He is free on bail.


(I personally could not agree more with the actions of this officer. I have no idea if he is guilty or not. If he is then he should pay the penalty as would anyone else. I do agree with the fact that he is taking it to trial. For one if a person is willing to go to trial, especially on an issue such as this, it begs the question as to what really is the truth. Further our justice system needs a serious wake up call and more people guilty or innocent should force the state to take it to trial. Our court systems that were once the envy of the world, our nothing more then money making machines and more often then not justice is never served. It is time that this changes for everyone's sake)

Thursday, August 2, 2012

The Connecticut Recidvism Study

Connecticut Recidivism
The above link will take you directly to the www.ct.gov site. Please note that a .gov domain is owned by the government and not by any individual. This is a very interesting read and shows yet again how low the rate of recidivism truly is.

2.7% is the rate.

Recidivism among sex
offenders in Connecticut
State of Connecticut
Office of Policy and Management
Criminal Justice Policy & Planning Division
February 15, 2012
1
Introduction
Each February 15 the Criminal Justice Policy and Planning Division of the Office of Policy and Management issues two criminal justice reports:
Annual Recidivism Report
Correctional Population Forecast Report
These reports provide policy makers and front-line professionals with the information they need to continue the progress our state has experienced in recent years. Governor Dannel P. Malloy has set two goals for our state’s criminal justice system: reduce crime and maximize efficiency. Recidivism and changes in the correctional population are two important indicators of progress in this regard.
This year our report puts the focus on sex offenders. You will see in this analysis a new and somewhat unique perspective. For the first time, we measure offenders with previous sex offense convictions as well as convicted offenders who were originally charged as sex offenders but who were ultimately convicted of other offenses. We believe this will provide policy makers and practitioners with the data and analysis they need to identify offenders with a high risk for committing new sex offenses following release from prison. At the end of the day, our goal is public safety by reducing the level of recidivism. Based on our analysis, post-release supervision focused on the high-risk sex offenders appears to be a cost-effective strategy to prevent crime.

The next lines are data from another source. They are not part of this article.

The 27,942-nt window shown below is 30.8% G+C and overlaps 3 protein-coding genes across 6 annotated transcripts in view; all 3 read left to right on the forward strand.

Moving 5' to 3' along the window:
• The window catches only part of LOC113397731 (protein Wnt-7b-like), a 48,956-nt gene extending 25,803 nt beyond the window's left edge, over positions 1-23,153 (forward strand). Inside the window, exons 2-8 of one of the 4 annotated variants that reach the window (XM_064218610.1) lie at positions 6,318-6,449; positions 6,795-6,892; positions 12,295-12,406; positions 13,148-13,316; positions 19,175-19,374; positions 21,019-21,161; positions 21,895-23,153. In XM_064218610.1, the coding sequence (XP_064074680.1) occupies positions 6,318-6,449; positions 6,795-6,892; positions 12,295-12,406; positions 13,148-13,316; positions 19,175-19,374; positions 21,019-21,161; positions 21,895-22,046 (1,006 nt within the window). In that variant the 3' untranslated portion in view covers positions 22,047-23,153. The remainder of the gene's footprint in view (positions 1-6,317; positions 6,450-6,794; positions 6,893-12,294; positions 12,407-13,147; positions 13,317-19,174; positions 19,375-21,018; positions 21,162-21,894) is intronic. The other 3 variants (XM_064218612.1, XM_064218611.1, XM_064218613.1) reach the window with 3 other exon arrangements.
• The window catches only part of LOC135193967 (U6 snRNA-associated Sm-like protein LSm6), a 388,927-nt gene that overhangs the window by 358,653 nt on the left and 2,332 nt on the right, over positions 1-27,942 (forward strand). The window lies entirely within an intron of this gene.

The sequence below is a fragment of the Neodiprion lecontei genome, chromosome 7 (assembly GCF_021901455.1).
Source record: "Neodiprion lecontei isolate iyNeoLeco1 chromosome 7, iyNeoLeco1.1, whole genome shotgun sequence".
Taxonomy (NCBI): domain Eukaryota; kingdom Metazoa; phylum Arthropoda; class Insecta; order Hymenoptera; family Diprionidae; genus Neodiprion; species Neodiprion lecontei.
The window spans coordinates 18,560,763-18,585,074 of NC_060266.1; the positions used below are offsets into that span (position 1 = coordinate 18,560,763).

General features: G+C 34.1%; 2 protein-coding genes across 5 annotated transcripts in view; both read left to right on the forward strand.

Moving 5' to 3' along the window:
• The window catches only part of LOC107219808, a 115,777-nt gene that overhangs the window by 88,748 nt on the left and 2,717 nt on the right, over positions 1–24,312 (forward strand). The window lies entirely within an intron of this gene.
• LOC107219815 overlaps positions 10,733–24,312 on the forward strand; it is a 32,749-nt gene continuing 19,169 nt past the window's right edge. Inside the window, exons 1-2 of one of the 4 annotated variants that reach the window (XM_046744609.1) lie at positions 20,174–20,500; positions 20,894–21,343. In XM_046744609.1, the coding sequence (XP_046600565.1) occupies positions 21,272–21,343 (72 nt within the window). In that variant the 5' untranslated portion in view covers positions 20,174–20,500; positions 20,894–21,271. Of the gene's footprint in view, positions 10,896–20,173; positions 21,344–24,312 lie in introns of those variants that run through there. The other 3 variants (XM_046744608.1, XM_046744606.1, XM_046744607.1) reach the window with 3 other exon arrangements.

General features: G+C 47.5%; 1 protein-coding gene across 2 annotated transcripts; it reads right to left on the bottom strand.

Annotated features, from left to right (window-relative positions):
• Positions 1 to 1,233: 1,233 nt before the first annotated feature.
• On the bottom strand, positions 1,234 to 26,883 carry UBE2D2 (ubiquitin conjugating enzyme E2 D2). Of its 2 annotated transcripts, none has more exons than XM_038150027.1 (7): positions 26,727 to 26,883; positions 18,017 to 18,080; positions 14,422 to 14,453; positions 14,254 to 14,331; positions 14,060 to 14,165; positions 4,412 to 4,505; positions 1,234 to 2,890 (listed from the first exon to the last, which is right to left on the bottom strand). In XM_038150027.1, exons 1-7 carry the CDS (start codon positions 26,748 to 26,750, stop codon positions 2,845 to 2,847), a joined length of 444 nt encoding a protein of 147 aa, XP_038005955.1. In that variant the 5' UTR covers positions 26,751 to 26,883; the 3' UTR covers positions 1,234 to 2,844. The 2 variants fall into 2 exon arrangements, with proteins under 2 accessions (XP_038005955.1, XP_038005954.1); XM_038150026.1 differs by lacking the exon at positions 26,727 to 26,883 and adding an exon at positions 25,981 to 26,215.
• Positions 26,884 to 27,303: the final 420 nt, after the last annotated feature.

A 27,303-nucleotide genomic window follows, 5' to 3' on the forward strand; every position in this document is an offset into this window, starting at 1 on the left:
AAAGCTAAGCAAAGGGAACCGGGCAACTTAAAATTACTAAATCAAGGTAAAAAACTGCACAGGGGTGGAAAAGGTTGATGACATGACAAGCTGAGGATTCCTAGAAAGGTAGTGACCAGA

Please feel free to share your ideas about how we can best accomplish these goals going forward. With your help, I am confident that our state can continue to achieve better outcomes with offenders who are incarcerated or who are being supervised by parole or probation officers. As the prison population continues to decline, it is my hope that some of the consequent budgetary savings will be reinvested in the supervision and treatment programs that have demonstrated success.
Thank you for taking the time to read this report. Please visit our website for more information on current trends in Connecticut’s criminal justice system.
Mike Lawlor
Under Secretary
Criminal Justice Policy and Planning Division
State Office of Policy and Management
450 Capitol Avenue
Hartford, CT 06106-1365
(Office) 860-418-6394
www.ct.gov/opm/cjppd
2
Acknowledgements
This report could not have been produced without the help and assistance of many people. First and foremost, the research published here reflects the guidance, advice and feedback of an advisory panel of experts who work on the front lines of State efforts to manage, supervise and treat Connecticut’s population of sex offenders. The analysis could not have been accomplished without the data and support provided by the Department of Correction and the Judicial Branch’s Court Support Services Division. Without them, it would have been impossible to collect complete criminal histories on 14,398 offenders within the time that was available. The Office of the State Public Defender and the Board of Pardons and Parole provided invaluable access to their staff who explained their important roles in the process. In addition, there are dozens of people from various State criminal justice agencies that helped to move this project forward in one way or another.